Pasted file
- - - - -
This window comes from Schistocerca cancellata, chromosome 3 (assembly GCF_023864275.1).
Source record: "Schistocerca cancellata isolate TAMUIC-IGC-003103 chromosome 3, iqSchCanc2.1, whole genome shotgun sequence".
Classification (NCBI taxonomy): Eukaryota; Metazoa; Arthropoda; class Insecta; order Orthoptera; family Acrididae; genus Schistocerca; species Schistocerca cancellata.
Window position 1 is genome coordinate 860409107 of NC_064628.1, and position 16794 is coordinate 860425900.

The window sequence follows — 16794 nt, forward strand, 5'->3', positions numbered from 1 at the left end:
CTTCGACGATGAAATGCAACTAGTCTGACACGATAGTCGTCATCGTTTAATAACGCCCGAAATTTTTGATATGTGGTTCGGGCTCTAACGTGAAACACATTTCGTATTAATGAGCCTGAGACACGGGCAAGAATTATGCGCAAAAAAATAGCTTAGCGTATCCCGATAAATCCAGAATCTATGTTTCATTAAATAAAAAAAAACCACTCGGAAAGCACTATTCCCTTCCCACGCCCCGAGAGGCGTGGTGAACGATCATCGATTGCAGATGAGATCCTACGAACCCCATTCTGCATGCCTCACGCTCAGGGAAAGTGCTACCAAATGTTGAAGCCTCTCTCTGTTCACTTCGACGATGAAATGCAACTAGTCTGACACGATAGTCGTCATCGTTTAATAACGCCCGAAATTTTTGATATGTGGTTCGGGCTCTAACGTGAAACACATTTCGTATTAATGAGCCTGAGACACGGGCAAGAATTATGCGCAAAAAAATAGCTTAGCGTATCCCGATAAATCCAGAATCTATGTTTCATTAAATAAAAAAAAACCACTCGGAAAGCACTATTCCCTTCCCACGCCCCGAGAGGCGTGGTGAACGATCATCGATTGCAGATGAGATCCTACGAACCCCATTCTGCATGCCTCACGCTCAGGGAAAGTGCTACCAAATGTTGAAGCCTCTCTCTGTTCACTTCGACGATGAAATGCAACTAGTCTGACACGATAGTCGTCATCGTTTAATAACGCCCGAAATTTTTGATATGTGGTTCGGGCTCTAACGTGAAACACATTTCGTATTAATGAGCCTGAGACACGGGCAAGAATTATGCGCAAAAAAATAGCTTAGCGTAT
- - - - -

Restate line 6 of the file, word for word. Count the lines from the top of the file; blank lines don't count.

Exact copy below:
CTTCGACGATGAAATGCAACTAGTCTGACACGATAGTCGTCATCGTTTAATAACGCCCGAAATTTTTGATATGTGGTTCGGGCTCTAACGTGAAACACATTTCGTATTAATGAGCCTGAGACACGGGCAAGAATTATGCGCAAAAAAATAGCTTAGCGTATCCCGATAAATCCAGAATCTATGTTTCATTAAATAAAAAAAAACCACTCGGAAAGCACTATTCCCTTCCCACGCCCCGAGAGGCGTGGTGAACGATCATCGATTGCAGATGAGATCCTACGAACCCCATTCTGCATGCCTCACGCTCAGGGAAAGTGCTACCAAATGTTGAAGCCTCTCTCTGTTCACTTCGACGATGAAATGCAACTAGTCTGACACGATAGTCGTCATCGTTTAATAACGCCCGAAATTTTTGATATGTGGTTCGGGCTCTAACGTGAAACACATTTCGTATTAATGAGCCTGAGACACGGGCAAGAATTATGCGCAAAAAAATAGCTTAGCGTATCCCGATAAATCCAGAATCTATGTTTCATTAAATAAAAAAAAACCACTCGGAAAGCACTATTCCCTTCCCACGCCCCGAGAGGCGTGGTGAACGATCATCGATTGCAGATGAGATCCTACGAACCCCATTCTGCATGCCTCACGCTCAGGGAAAGTGCTACCAAATGTTGAAGCCTCTCTCTGTTCACTTCGACGATGAAATGCAACTAGTCTGACACGATAGTCGTCATCGTTTAATAACGCCCGAAATTTTTGATATGTGGTTCGGGCTCTAACGTGAAACACATTTCGTATTAATGAGCCTGAGACACGGGCAAGAATTATGCGCAAAAAAATAGCTTAGCGTAT